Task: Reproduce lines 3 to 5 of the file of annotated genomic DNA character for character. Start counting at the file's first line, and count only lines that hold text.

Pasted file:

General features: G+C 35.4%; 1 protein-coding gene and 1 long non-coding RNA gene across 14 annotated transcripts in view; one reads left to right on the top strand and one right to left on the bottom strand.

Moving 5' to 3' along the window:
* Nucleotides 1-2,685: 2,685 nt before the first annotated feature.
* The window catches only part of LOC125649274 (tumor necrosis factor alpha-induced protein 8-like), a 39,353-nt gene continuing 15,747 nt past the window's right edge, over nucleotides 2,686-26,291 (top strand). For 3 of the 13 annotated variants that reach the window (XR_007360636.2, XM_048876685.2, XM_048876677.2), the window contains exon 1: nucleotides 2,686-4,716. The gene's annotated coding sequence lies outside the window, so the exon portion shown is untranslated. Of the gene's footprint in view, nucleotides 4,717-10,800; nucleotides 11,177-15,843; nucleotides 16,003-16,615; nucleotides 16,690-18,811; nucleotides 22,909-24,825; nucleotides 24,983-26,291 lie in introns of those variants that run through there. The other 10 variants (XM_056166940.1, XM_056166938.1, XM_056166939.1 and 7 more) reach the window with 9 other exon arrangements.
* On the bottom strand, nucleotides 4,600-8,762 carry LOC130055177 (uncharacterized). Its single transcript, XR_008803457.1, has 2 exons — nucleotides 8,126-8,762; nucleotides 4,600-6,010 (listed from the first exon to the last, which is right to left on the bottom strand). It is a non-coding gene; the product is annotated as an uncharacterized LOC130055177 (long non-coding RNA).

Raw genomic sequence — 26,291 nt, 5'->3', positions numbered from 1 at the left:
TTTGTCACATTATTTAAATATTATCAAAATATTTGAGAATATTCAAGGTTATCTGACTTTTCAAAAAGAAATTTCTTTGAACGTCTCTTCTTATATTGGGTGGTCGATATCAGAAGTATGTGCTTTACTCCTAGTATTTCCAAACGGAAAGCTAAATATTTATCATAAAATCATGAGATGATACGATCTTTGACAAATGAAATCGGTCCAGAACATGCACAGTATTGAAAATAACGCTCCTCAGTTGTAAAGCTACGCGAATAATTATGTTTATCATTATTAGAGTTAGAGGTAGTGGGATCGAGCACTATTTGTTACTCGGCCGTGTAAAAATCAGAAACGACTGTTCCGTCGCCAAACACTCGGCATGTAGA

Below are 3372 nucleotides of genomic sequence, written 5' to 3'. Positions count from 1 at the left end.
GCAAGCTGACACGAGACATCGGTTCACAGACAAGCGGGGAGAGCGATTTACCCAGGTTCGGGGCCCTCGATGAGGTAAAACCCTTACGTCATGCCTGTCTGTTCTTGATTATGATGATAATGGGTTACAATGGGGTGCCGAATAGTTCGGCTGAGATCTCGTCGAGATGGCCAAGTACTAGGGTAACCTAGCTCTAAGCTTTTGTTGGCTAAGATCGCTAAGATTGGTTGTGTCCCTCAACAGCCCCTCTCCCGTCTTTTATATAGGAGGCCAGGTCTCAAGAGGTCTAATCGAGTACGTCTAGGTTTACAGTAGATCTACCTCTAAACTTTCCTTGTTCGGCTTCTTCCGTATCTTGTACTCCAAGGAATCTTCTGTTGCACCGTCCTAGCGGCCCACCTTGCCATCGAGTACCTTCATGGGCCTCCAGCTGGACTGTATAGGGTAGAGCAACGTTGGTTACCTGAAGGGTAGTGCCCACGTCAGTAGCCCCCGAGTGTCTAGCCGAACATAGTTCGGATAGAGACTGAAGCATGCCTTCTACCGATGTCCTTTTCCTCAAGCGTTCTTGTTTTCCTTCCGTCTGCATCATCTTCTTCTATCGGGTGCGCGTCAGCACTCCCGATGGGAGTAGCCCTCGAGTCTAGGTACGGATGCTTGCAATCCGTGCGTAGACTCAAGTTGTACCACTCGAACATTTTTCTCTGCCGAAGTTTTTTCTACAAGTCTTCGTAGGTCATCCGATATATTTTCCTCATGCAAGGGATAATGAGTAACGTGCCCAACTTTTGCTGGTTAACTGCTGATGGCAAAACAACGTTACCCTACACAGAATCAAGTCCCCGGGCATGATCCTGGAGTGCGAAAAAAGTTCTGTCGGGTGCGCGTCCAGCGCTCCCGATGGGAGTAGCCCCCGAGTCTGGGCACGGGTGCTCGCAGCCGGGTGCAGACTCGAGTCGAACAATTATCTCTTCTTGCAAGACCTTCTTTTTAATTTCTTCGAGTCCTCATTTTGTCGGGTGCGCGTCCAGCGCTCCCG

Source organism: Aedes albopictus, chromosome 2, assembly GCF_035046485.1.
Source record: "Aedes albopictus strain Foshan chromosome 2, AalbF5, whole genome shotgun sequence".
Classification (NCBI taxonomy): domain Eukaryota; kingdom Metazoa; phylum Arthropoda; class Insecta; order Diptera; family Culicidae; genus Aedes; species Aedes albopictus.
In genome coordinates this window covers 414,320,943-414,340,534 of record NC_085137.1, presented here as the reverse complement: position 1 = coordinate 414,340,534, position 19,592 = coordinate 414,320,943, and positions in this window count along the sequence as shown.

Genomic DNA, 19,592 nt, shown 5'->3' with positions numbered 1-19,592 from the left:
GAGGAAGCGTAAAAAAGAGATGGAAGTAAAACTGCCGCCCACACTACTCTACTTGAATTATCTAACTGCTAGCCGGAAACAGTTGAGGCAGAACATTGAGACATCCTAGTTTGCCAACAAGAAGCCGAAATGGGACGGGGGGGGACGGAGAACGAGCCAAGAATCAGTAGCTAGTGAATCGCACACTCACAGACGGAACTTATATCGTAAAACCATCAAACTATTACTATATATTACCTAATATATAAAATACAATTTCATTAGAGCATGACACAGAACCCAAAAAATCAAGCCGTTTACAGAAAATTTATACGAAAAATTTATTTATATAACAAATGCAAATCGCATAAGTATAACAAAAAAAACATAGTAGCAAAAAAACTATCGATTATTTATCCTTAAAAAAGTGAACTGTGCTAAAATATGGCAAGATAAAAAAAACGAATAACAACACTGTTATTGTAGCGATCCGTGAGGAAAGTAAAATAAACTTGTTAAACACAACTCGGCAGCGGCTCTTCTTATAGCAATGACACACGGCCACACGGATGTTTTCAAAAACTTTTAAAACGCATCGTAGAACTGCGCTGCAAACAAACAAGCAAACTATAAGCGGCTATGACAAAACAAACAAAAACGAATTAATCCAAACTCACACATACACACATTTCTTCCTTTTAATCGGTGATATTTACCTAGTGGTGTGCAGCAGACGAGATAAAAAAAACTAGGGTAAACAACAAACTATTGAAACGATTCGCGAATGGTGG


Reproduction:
* Nucleotides 1-2,685: 2,685 nt before the first annotated feature.
* The window catches only part of LOC125649274 (tumor necrosis factor alpha-induced protein 8-like), a 39,353-nt gene continuing 15,747 nt past the window's right edge, over nucleotides 2,686-26,291 (top strand). For 3 of the 13 annotated variants that reach the window (XR_007360636.2, XM_048876685.2, XM_048876677.2), the window contains exon 1: nucleotides 2,686-4,716. The gene's annotated coding sequence lies outside the window, so the exon portion shown is untranslated. Of the gene's footprint in view, nucleotides 4,717-10,800; nucleotides 11,177-15,843; nucleotides 16,003-16,615; nucleotides 16,690-18,811; nucleotides 22,909-24,825; nucleotides 24,983-26,291 lie in introns of those variants that run through there. The other 10 variants (XM_056166940.1, XM_056166938.1, XM_056166939.1 and 7 more) reach the window with 9 other exon arrangements.
* On the bottom strand, nucleotides 4,600-8,762 carry LOC130055177 (uncharacterized). Its single transcript, XR_008803457.1, has 2 exons — nucleotides 8,126-8,762; nucleotides 4,600-6,010 (listed from the first exon to the last, which is right to left on the bottom strand). It is a non-coding gene; the product is annotated as an uncharacterized LOC130055177 (long non-coding RNA).